WASHINGTON (March 28, 2017) — Hundreds of alleged civilian deaths in Iraq and Syria from US and coalition airstrikes over the last month suggest a disturbing trend that requires immediate corrective action by coalition partners. The most recent allegation from Mosul, Iraq, if confirmed, could be the single largest loss of civilian life from US military operations since the invasion of Iraq in 2003, and it demands accountability and decisive action to prevent similar incidents in the future.

Too many incidents, too often, in too many theaters of operation suggest a tragic and costly pattern. A January raid in Yemen allegedly left up to 25 civilians and a Navy SEAL dead. On March 21, a US airstrike hit a school in Raqqa, with claims of at least 30 civilian men, women, and children killed. An attack near a mosque in Aleppo is reported to have killed dozens. And now Mosul.

Center for Civilians in Conflict (CIVIC) believes there is a clear and urgent need to issue new tactical orders to supplement rules of engagement (ROEs) that state that protection of civilians is mission critical as it signifies commanders’ intent to guide forces on the use of force. ISAF commanders in Afghanistan repeatedly emphasized this and it worked. Civilian casualties from ISAF began to fall from 2010. CIVIC also calls on the Department of Defense to commission an independent study on US air operations in Iraq and Syria along the lines of the Joint Civilian Casualties Study which was instrumental in identifying ways to better protect civilians in Afghanistan.

It is deeply disappointing to outside observers and advocates like CIVIC that those applicable lessons learned on targeting and intelligence vetting that informed prior efforts to mitigate civilian harm appear to have been weakened in recent months. Iraqi, Syrian, and Yemeni civilians have paid the price for that.

According to data compiled by Airwars.org, which tracks coalition airstrikes in Iraq and Syria, the number of strikes had been decreasing since June 2016. In January and February of 2017, there was a sharp uptick in the number of airstrikes. An accelerated pace of operations means less time and effort for avoiding civilian casualties. That can, in turn, diminish local and international support and undermine the campaign objective of protecting civilians from ISIS.

Credible media reports say Iraqi forces have admitted to calling in the Mosul airstrike, raising questions as to the quality of intelligence informing coalition allies on the ground. The Pentagon has opened an investigation into the incident. CIVIC calls for this investigation to proceed transparently and swiftly, and those who erred should be held accountable.

Most troublingly, the US has denied that ROEs and target determinations have changed, but the approval process for airstrikes has been moved further down the command chain resulting in more close air support (as in Mosul), and airstrikes of opportunity. This means the likelihood of civilian harm is increased.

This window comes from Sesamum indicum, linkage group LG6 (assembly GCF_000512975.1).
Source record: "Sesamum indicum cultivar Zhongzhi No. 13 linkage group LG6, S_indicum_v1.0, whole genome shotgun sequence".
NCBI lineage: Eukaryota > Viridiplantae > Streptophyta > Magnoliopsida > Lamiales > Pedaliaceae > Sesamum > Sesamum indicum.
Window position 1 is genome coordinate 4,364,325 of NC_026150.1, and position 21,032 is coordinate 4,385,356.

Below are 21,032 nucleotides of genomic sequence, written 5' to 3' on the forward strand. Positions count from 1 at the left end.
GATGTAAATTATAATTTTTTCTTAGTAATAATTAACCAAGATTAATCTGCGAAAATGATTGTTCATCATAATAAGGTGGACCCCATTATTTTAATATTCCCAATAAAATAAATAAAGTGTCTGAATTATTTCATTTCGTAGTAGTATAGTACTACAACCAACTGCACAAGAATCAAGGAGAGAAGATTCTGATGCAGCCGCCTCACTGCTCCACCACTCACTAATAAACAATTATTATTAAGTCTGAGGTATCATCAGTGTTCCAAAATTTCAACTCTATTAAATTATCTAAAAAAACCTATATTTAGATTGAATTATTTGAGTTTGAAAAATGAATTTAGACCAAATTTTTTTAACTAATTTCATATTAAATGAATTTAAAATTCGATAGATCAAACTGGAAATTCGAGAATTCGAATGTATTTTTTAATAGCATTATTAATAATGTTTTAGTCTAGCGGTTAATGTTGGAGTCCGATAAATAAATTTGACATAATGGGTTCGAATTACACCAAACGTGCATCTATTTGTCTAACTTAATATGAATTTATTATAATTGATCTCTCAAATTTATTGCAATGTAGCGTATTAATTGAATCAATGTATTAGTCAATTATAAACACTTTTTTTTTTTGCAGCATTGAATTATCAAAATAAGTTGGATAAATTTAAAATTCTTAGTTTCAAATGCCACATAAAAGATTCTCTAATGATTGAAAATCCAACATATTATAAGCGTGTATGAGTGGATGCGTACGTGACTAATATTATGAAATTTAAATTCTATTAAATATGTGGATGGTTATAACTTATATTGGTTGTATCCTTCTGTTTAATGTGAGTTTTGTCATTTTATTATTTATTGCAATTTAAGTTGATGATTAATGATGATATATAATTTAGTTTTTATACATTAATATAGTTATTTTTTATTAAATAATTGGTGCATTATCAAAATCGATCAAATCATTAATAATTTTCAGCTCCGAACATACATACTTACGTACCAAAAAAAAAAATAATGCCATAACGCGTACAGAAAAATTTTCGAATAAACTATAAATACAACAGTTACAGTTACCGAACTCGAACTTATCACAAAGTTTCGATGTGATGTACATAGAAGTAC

The US has often publicly said it cares about civilians’ well-being, but actions must back up the rhetoric. The US should publicly commit to making the protection of civilians in conflict the priority—groups like Islamic State will never be defeated if it doesn’t.

As part of that commitment, CIVIC is calling on the US to:

  • Commission an independent study on US air operations in Iraq and Syria, along the lines of the Joint Civilian Casualties Study in Afghanistan.
  • Ensure every ground commander, whether US or allied, understands that protecting civilians is the priority mission.
  • Issue a public commitment from the White House to spare no effort to prevent civilian casualties and to make amends (acknowledgment and condolence payments) to civilians harmed.
  • Increase verification and vetting of targeting intelligence from ground allies, such as the Iraqi Security Forces or the Syrian Democratic Forces.
  • Hold accountable those found responsible/negligent in mass casualty incidents, whether US or allied.

Some have said the US must be ruthless in defeating an enemy like the Islamic State. If this means depriving the civilians caught in the midst of these conflict of the protection they are entitled to and deserve, CIVIC and international humanitarian law disagree. The brutality and cruelty of the Islamic State do not absolve the US and its allies of responsibility to care for civilians; indeed, the coalition’s duty to harm as few civilians as possible is even greater because of it.


Notes to editors:
Center for Civilians in Conflict (CIVIC)’s mission is to improve protection for civilians caught in conflicts around the world. We call on and advise international organizations, governments, militaries, and armed non-state actors to adopt and implement policies to prevent civilian harm. When civilians are harmed we advocate for the provision of amends and post-harm assistance. We bring the voices of civilians themselves to those making decisions affecting their lives.

For more information, contact Christopher Allbritton at +1 (917) 310-4785 or chris@civiliansinconflict.org.